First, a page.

Archive for the ‘cemetery knockers’ Category

The top knocker of Mountain View Cemetery

17 May 2008

knocker

Up at the very top of the public part of Mountain View Cemetery is this knocker. I think it has a mixture of rock types in it, but I haven’t lain down on it with my magnifier to tease them out. For now let’s call it greenstone, which is how the area is mapped. The stone is a bit dirty, unlike every other knocker in the yard. The groundskeepers ought to give it a good scrubbing with a water jet.

Across the road from here the other week, I passed a pile of rock and soil from a grave excavation and fingered a few of the stones—looked like a gray basalt. Greenstone is a mildly metamorphosed basalt; it often has wiggly veins of carbonate. See three examples starting here. It is somewhere between about 160 and 70 million years old, that is, Jurassic to Cretaceous.

The view of the bay and the city from up here is fantastic. The view of the hills has potential. The cemetery is slowly getting rid of the eucalyptus along the east side, and more and more of the lush hills and neighborhoods is visible every year.

North knocker, Mountain View Cemetery

30 April 2008

knocker

Continuing my inventory of the knockers of Mountain View, this is on the far north end of the cemetery, along the lowest of the three roads back there. It appears to be the coarse, tough sandstone—technically a metagraywacke—that makes up the majority of the Piedmont block. I can’t always tell what a rock is at the cemetery because I can’t whack it with my hammer. Don’t you try that either.

The high knocker, Mountain View Cemetery

20 April 2008

knocker

This knocker can be hard to find. It’s two roads up from Millionaires’ Row and to the south, but its bay-facing side is obscured by trees. I took this photo in 2003; today I could barely see it from the road, and I knew where to look. It’s mostly chert. I’m calling it the high knocker because it’s the tallest one in the cemetery; at least two others are higher on the hill.

If you approach this rock, beware of poison oak.

Knocker on display

17 April 2008

knocker

Mountain View Cemetery is a manicured showcase of the lower Oakland Hills. When Frederick Law Olmsted designed it he left the natural contours of the land, and to this day it’s the nearest thing to the original oak-dotted grasslands that the first visitors saw (although the abundant elk and grizzlies are long gone). And decades before the rock worshippers of the Gilded Age put their stamp on Berkeley’s hill neighborhoods, Mountain View left the knockers alone. There are outcrops of the wild variety up near the utility yard, a couple of chert boulders in charming neglect, and there is this splendid thing left in the middle of its own circle above the Henry Cogswell monument. I should put up shots of the rest of the cemetery’s knockers—I think I have them all.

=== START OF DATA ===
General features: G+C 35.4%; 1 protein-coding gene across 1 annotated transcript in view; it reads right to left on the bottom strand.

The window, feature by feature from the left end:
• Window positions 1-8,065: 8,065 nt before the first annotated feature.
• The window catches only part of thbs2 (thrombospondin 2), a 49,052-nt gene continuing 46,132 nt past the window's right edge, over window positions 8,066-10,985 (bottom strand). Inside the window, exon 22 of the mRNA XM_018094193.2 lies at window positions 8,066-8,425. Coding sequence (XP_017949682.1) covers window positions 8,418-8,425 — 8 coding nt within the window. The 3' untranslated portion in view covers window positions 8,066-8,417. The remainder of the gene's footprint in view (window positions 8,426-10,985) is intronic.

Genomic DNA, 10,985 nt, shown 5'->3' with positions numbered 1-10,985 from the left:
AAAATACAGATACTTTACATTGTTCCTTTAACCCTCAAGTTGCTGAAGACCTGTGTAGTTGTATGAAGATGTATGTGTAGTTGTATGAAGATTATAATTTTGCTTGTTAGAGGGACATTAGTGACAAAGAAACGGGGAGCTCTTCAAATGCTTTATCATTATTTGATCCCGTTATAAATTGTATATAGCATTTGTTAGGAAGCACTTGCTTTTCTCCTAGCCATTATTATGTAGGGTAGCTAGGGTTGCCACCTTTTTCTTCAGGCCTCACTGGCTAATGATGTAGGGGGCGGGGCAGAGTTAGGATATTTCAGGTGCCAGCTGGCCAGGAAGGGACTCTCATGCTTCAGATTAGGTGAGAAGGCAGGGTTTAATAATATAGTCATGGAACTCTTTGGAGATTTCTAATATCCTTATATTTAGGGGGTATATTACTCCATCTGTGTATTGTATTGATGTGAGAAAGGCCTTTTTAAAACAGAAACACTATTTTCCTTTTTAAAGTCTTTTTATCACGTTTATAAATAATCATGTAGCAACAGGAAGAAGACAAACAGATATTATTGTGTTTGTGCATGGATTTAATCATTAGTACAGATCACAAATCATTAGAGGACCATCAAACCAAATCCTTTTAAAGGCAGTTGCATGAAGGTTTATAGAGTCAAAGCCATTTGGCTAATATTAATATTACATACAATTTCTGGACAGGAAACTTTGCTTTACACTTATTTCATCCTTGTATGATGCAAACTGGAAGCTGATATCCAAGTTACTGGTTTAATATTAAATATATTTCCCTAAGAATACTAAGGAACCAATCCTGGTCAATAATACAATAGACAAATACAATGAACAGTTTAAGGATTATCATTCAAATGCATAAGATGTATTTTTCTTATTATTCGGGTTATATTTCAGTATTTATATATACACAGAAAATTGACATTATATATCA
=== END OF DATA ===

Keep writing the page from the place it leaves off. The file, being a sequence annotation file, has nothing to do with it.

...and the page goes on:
My secret chert

3 October 2007

chert
If you walk up in Mountain View Cemetery you’ll see all sorts of exotic stone. Nowadays fine stone is a worldwide product. There’s a fabulous anorthosite you’ll see sometimes that comes from Scandinavia. Rapakivi granite too. But I think the older stones include marble possibly quarried across the bay—across the San Andreas fault, actually. Some of the old granite undoubtedly comes from California, whether the Sierra Nevada or the Salinian block in Monterey County. I enjoy all those. But here and there you’ll see stonework incorporating the local stuff, chert and calc-silicate from the Piedmont hill, part of the Novato Quarry terrane in the Franciscan complex. And even more charming is the occasional outcrop, left wild, like this dignified chert.


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